Golf School: Jon Rahm’s Swing and it’s Proven Record

Jon Rahm brought his A-game to the DDF Irish Open and it played out in dominant fashion with a -24 finish and a 6-shot buffer.

Golf Digest analyzed his swing and pointed out his incredible ball striking off the tee as his differentiator from the field. Here are some of the key characteristics of his swing that earned him this big win.

Everything in Rahm’s setup—from ball position to stance width—is designed to produce maximum height and carry distance, says Golf Digest Best Young Teacher Shaun Webb of the David Toms Golf Academy in Shreveport, La. “He’s set up to gather as much club speed as possible to smash it.”

Where do tour players look most different from weekend warriors? Halfway back is a key spot. “Look how extended Jon’s arms are. Most amateurs do the opposite and have the club close to the body,” Webb says. “And his wrists are beginning to close the club face. Slicers have the face open and pointing behind them.”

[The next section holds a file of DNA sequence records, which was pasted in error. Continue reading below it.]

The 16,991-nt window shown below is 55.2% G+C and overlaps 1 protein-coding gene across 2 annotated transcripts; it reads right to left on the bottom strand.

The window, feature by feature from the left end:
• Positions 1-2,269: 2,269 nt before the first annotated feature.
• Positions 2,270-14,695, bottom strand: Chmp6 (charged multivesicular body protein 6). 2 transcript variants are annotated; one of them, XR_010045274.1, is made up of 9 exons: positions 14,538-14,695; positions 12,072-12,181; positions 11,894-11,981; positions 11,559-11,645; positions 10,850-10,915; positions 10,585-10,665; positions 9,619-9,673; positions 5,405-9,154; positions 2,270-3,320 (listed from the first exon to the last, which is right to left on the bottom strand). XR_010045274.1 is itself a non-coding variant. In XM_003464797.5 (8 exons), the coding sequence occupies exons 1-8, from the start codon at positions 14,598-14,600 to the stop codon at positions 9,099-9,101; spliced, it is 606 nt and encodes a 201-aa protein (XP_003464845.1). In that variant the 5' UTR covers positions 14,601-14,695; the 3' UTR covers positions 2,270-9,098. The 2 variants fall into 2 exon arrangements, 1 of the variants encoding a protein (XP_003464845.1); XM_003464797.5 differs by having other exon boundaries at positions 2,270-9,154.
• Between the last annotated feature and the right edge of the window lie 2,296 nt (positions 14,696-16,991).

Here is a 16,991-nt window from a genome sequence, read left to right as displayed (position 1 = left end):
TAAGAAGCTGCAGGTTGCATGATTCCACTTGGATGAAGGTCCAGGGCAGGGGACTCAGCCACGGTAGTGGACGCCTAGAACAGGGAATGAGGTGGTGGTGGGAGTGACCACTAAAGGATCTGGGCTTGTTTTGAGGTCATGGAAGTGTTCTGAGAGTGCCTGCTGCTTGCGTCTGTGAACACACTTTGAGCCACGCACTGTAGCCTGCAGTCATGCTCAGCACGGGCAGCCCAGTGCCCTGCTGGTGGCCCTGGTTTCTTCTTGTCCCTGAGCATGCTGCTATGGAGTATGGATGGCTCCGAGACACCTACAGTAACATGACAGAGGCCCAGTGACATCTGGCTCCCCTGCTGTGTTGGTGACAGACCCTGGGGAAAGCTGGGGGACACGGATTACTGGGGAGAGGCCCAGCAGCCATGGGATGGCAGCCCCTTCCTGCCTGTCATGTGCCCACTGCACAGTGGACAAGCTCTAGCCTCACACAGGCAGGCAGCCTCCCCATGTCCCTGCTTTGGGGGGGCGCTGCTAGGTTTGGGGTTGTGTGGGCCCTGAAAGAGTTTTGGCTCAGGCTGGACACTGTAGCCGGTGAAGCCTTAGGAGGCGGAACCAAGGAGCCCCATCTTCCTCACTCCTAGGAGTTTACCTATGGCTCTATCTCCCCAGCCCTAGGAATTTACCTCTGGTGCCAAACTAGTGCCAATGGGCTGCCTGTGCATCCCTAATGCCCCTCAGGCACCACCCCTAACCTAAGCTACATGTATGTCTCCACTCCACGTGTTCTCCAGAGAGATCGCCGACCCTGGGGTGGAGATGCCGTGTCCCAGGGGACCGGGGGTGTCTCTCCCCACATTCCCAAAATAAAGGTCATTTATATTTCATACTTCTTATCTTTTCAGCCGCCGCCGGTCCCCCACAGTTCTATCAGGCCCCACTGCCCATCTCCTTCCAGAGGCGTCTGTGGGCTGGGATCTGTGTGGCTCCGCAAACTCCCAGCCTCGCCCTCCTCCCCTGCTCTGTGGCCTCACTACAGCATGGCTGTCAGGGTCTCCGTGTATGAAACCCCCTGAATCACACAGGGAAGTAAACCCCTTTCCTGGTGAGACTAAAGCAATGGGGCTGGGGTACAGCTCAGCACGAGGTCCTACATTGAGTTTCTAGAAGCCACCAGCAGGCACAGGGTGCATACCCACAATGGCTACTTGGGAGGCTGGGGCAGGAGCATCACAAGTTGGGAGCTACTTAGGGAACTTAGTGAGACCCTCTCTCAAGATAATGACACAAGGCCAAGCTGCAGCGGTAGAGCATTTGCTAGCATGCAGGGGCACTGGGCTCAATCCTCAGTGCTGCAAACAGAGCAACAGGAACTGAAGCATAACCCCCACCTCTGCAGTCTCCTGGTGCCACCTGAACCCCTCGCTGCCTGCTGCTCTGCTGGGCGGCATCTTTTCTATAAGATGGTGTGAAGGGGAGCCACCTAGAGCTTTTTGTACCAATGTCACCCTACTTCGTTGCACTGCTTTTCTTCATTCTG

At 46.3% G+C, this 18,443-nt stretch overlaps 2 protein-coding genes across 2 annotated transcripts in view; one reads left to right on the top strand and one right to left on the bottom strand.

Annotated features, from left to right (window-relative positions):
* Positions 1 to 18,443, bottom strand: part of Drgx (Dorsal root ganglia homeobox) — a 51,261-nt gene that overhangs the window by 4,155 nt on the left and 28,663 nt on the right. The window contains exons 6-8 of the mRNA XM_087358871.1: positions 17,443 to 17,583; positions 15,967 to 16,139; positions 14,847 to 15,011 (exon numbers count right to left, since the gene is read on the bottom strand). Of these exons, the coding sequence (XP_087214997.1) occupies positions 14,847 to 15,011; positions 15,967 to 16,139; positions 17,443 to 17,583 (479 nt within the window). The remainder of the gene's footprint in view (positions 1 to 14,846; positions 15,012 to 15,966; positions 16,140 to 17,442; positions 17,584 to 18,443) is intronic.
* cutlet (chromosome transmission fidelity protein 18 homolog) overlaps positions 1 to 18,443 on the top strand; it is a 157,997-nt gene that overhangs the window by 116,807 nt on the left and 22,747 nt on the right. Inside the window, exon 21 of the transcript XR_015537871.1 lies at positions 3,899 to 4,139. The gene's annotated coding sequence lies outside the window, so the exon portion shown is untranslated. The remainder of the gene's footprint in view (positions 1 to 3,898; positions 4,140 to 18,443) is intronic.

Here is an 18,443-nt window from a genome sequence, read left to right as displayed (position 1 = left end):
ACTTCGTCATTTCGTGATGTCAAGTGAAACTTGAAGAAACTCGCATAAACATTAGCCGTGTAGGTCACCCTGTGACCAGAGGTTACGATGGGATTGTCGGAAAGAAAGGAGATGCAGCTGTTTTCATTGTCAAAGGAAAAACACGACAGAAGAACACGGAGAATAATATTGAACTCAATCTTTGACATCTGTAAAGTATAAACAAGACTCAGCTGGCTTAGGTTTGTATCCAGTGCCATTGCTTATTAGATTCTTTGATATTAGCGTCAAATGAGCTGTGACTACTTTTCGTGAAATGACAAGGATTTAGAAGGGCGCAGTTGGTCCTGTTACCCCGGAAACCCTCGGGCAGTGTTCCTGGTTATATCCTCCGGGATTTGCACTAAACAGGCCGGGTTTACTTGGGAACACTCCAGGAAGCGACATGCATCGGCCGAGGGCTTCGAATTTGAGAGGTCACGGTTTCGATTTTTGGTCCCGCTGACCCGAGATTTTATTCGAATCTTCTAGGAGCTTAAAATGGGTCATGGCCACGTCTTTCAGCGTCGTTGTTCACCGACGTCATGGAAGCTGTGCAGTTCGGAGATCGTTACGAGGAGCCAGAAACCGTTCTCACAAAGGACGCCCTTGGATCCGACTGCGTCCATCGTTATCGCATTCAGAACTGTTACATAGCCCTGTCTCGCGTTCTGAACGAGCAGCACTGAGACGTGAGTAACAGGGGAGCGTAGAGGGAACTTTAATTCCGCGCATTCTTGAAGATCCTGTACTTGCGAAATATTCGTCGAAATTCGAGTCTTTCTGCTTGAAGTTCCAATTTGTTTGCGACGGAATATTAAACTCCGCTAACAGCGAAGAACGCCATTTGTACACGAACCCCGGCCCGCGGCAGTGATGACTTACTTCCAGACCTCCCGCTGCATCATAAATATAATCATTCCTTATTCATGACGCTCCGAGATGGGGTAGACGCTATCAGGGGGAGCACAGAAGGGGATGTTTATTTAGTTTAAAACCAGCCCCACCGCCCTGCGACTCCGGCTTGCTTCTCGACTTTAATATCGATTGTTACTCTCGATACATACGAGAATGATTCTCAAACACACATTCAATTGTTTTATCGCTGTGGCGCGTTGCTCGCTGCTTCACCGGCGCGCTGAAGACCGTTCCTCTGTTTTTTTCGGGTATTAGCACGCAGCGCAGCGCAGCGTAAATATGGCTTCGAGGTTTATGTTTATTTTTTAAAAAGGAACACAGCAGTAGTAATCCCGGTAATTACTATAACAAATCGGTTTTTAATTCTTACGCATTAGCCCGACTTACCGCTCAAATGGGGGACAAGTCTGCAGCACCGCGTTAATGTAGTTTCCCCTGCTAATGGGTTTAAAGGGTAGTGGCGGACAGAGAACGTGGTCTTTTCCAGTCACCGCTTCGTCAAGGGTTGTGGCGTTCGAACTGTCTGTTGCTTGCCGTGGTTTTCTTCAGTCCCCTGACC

Rahm says his miss comes when his hips slide too much laterally toward the target. “Here, he’s unwinding but not sliding,” Webb says. “He has even more pressure on his lead side, and now he can rotate his body as hard as he wants. This is a big reason tour players hit it so high, hard and straight with the driver.”

One hallmark of great ball-strikers: They keep their body rotating through impact. Players who make poor contact tend to stall their body turn and make mostly an arm swing. “My focus is getting my shoulders moving and keeping the club in front of me,” Rahm says. “When I do that, everything is usually fine.”

To check if you’re fully unwinding through the ball, see if your chest and belt buckle are, at least, facing the target when you finish. The speed Rahm unleashes pulls his arms into full extension. He has turned his shoulders beyond the target. They’ve gone all the way around and are facing left of it.

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